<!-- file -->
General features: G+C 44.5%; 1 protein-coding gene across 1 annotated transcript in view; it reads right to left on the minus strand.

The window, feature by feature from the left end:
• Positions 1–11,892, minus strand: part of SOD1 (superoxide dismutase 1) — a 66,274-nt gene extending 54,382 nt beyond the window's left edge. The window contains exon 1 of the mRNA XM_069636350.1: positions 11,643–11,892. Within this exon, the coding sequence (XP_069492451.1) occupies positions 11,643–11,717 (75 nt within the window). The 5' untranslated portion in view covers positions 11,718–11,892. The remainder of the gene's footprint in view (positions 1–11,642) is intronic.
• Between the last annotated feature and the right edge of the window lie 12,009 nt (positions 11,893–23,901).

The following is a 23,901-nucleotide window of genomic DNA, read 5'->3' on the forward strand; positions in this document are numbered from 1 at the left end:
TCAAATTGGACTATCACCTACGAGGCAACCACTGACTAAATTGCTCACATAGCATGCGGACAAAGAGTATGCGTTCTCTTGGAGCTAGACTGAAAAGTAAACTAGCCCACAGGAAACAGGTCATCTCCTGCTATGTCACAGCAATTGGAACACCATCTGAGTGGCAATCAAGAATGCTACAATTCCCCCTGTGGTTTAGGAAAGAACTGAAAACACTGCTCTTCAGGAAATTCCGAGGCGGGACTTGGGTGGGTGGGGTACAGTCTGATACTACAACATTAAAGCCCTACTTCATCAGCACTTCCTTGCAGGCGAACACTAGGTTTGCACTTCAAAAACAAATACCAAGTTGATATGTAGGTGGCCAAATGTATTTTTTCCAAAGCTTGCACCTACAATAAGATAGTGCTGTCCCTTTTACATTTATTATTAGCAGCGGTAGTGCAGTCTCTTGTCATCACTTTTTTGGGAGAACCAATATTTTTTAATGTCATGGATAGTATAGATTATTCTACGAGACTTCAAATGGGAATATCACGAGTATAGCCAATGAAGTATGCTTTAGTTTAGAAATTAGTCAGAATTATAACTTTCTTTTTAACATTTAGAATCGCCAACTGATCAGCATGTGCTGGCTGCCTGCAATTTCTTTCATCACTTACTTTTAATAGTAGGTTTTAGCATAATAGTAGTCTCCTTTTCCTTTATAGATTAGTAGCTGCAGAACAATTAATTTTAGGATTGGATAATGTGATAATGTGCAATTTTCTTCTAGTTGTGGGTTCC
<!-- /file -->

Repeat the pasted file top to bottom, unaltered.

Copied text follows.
General features: G+C 44.5%; 1 protein-coding gene across 1 annotated transcript in view; it reads right to left on the minus strand.

The window, feature by feature from the left end:
• Positions 1–11,892, minus strand: part of SOD1 (superoxide dismutase 1) — a 66,274-nt gene extending 54,382 nt beyond the window's left edge. The window contains exon 1 of the mRNA XM_069636350.1: positions 11,643–11,892. Within this exon, the coding sequence (XP_069492451.1) occupies positions 11,643–11,717 (75 nt within the window). The 5' untranslated portion in view covers positions 11,718–11,892. The remainder of the gene's footprint in view (positions 1–11,642) is intronic.
• Between the last annotated feature and the right edge of the window lie 12,009 nt (positions 11,893–23,901).

The following is a 23,901-nucleotide window of genomic DNA, read 5'->3' on the forward strand; positions in this document are numbered from 1 at the left end:
TCAAATTGGACTATCACCTACGAGGCAACCACTGACTAAATTGCTCACATAGCATGCGGACAAAGAGTATGCGTTCTCTTGGAGCTAGACTGAAAAGTAAACTAGCCCACAGGAAACAGGTCATCTCCTGCTATGTCACAGCAATTGGAACACCATCTGAGTGGCAATCAAGAATGCTACAATTCCCCCTGTGGTTTAGGAAAGAACTGAAAACACTGCTCTTCAGGAAATTCCGAGGCGGGACTTGGGTGGGTGGGGTACAGTCTGATACTACAACATTAAAGCCCTACTTCATCAGCACTTCCTTGCAGGCGAACACTAGGTTTGCACTTCAAAAACAAATACCAAGTTGATATGTAGGTGGCCAAATGTATTTTTTCCAAAGCTTGCACCTACAATAAGATAGTGCTGTCCCTTTTACATTTATTATTAGCAGCGGTAGTGCAGTCTCTTGTCATCACTTTTTTGGGAGAACCAATATTTTTTAATGTCATGGATAGTATAGATTATTCTACGAGACTTCAAATGGGAATATCACGAGTATAGCCAATGAAGTATGCTTTAGTTTAGAAATTAGTCAGAATTATAACTTTCTTTTTAACATTTAGAATCGCCAACTGATCAGCATGTGCTGGCTGCCTGCAATTTCTTTCATCACTTACTTTTAATAGTAGGTTTTAGCATAATAGTAGTCTCCTTTTCCTTTATAGATTAGTAGCTGCAGAACAATTAATTTTAGGATTGGATAATGTGATAATGTGCAATTTTCTTCTAGTTGTGGGTTCC